The long-delayed rollout of Maine’s recreational cannabis market is being delayed yet again. On Friday, the state’s Office of Marijuana Policy (OMP) announced that its opening won’t occur this spring, as was the most recently stated goal. The reason is the same for virtually every business hiatus in these times — the rapidly spreading SARS-CoV-2 coronavirus that has put the world economy at a virtual standstill.
On the same day as its announcement, OMP sent a letter to businesses potentially involved in the recreational marijuana trade. In the document, it said that because of the coronavirus the planned spring market launch “is simply unrealistic.”
This postponement, in addition to being far from a surprise given current conditions, was previously anticipated by the state. In early March, because of numerous hiccups related to licensing, the revenue forecasting committee in Maine’s legislature pushed back its estimate of the start to June, rather than the previously anticipated March.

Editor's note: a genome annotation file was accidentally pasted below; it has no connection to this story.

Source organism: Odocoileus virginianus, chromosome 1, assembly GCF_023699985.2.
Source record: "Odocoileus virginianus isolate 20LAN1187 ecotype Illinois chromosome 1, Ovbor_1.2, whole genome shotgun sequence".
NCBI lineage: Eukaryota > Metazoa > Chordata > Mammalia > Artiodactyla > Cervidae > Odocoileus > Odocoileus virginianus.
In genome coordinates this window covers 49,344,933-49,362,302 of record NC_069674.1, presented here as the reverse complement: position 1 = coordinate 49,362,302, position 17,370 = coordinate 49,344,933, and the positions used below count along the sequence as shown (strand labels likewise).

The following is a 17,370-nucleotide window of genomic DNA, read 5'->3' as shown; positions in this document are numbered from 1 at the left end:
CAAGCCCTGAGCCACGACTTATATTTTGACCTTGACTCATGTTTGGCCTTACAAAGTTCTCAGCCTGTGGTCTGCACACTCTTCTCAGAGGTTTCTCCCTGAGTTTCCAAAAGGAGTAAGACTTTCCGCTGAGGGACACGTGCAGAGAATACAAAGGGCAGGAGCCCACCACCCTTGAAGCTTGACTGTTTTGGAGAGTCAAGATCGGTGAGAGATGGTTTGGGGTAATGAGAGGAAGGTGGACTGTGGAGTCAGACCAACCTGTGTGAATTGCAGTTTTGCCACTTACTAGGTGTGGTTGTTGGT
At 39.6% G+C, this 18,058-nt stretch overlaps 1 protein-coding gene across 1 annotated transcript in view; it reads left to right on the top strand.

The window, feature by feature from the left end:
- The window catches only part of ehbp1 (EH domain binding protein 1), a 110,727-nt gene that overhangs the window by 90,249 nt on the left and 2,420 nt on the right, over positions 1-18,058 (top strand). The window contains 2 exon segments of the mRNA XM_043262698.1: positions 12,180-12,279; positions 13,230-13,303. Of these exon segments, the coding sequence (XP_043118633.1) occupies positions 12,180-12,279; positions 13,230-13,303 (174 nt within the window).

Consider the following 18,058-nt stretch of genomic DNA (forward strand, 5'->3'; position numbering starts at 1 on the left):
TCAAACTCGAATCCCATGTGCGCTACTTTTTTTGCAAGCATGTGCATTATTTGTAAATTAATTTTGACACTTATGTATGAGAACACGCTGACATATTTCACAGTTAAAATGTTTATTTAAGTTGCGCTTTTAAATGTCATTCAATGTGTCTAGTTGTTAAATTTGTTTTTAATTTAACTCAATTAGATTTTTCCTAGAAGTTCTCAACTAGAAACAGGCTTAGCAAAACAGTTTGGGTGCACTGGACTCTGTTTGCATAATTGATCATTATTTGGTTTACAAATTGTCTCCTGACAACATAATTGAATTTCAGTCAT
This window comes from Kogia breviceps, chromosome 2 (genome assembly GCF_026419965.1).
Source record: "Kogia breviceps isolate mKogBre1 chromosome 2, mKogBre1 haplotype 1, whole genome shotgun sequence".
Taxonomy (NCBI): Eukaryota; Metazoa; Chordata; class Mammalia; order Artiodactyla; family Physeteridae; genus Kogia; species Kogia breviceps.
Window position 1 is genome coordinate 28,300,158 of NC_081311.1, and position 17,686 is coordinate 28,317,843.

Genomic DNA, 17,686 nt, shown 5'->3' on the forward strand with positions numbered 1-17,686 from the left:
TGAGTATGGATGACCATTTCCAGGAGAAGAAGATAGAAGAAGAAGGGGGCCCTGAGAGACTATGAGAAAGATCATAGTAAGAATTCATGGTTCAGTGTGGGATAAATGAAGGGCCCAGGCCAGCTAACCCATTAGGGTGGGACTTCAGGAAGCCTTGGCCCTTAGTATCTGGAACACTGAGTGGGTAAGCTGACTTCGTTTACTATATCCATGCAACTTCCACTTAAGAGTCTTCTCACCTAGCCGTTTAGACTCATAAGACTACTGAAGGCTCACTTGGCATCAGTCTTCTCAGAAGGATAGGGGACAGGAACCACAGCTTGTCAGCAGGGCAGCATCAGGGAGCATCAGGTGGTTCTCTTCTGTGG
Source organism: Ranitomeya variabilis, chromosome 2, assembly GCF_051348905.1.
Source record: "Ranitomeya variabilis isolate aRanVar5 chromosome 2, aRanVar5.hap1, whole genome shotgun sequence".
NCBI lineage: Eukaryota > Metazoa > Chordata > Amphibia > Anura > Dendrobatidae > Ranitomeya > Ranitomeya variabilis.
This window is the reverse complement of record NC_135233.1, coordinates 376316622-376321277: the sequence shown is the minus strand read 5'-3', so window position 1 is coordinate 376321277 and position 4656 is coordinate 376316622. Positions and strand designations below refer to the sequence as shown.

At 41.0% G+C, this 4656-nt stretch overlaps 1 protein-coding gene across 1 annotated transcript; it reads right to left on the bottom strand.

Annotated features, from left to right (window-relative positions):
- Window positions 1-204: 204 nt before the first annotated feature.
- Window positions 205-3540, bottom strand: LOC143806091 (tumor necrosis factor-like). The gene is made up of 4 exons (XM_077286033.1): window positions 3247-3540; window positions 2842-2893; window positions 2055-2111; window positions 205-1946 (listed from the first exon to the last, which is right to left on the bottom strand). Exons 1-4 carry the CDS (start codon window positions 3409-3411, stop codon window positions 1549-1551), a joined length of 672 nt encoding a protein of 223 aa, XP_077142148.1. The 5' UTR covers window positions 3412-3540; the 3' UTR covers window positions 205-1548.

Although Maine technically legalized recreational consumption and sale in 2016, it is only now getting around to licensing cultivation facilities and dispensaries in order to create a proper market. Meanwhile, medical cannabis — which was made legal in 1999 — has been a busy market for many years now.
This will probably be the same for recreational, as the state had received nearly 200 applications for licenses to sell, grow, or process it.
Maine hasn’t provided much detail about those applicants. It’s very possible one is Curaleaf (OTC:CURLF), a marijuana company headquartered in nearby Massachusetts. Curaleaf already operates a medical dispensary in the small Maine town of Auburn, and it’s conceivable that it would like to push into the recreational segment too.
On Thursday, Curaleaf’s shares moved more or less in concert with the broader stock market, rising by 1.5% on the day.